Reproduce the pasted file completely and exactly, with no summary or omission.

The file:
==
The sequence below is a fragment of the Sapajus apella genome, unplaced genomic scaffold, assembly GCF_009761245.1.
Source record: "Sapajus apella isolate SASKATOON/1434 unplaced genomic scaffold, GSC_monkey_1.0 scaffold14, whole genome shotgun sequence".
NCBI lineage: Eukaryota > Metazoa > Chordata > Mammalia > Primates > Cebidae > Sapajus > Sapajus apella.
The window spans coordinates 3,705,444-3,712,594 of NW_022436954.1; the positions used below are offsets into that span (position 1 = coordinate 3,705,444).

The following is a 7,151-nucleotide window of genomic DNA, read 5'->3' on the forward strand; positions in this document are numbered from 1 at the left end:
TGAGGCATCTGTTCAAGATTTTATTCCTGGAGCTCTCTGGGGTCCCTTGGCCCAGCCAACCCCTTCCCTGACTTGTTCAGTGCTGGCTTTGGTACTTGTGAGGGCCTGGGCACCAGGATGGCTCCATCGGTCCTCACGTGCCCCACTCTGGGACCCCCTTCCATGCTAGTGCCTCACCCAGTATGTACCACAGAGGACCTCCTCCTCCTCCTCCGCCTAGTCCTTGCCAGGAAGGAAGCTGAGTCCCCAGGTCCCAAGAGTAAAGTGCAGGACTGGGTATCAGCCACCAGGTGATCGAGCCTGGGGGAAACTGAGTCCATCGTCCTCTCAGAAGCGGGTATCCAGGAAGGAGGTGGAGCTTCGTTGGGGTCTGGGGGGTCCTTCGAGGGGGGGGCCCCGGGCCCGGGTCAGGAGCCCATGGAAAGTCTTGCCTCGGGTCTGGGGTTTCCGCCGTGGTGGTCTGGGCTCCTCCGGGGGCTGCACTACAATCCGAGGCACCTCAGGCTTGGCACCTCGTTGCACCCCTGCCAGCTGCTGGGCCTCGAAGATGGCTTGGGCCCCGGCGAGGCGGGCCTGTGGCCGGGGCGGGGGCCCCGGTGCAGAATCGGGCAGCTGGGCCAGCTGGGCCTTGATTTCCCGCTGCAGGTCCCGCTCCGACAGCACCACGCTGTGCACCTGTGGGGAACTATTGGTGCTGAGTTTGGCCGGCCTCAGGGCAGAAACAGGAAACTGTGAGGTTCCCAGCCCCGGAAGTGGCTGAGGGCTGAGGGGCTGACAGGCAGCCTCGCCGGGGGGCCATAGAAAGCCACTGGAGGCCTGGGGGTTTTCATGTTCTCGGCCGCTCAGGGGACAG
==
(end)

The sequence below is a fragment of the Sapajus apella genome, unplaced genomic scaffold, assembly GCF_009761245.1.
Source record: "Sapajus apella isolate SASKATOON/1434 unplaced genomic scaffold, GSC_monkey_1.0 scaffold14, whole genome shotgun sequence".
NCBI lineage: Eukaryota > Metazoa > Chordata > Mammalia > Primates > Cebidae > Sapajus > Sapajus apella.
The window spans coordinates 3,705,444-3,712,594 of NW_022436954.1; the positions used below are offsets into that span (position 1 = coordinate 3,705,444).

The following is a 7,151-nucleotide window of genomic DNA, read 5'->3' on the forward strand; positions in this document are numbered from 1 at the left end:
TGAGGCATCTGTTCAAGATTTTATTCCTGGAGCTCTCTGGGGTCCCTTGGCCCAGCCAACCCCTTCCCTGACTTGTTCAGTGCTGGCTTTGGTACTTGTGAGGGCCTGGGCACCAGGATGGCTCCATCGGTCCTCACGTGCCCCACTCTGGGACCCCCTTCCATGCTAGTGCCTCACCCAGTATGTACCACAGAGGACCTCCTCCTCCTCCTCCGCCTAGTCCTTGCCAGGAAGGAAGCTGAGTCCCCAGGTCCCAAGAGTAAAGTGCAGGACTGGGTATCAGCCACCAGGTGATCGAGCCTGGGGGAAACTGAGTCCATCGTCCTCTCAGAAGCGGGTATCCAGGAAGGAGGTGGAGCTTCGTTGGGGTCTGGGGGGTCCTTCGAGGGGGGGGCCCCGGGCCCGGGTCAGGAGCCCATGGAAAGTCTTGCCTCGGGTCTGGGGTTTCCGCCGTGGTGGTCTGGGCTCCTCCGGGGGCTGCACTACAATCCGAGGCACCTCAGGCTTGGCACCTCGTTGCACCCCTGCCAGCTGCTGGGCCTCGAAGATGGCTTGGGCCCCGGCGAGGCGGGCCTGTGGCCGGGGCGGGGGCCCCGGTGCAGAATCGGGCAGCTGGGCCAGCTGGGCCTTGATTTCCCGCTGCAGGTCCCGCTCCGACAGCACCACGCTGTGCACCTGTGGGGAACTATTGGTGCTGAGTTTGGCCGGCCTCAGGGCAGAAACAGGAAACTGTGAGGTTCCCAGCCCCGGAAGTGGCTGAGGGCTGAGGGGCTGACAGGCAGCCTCGCCGGGGGGCCATAGAAAGCCACTGGAGGCCTGGGGGTTTTCATGTTCTCGGCCGCTCAGGGGACAG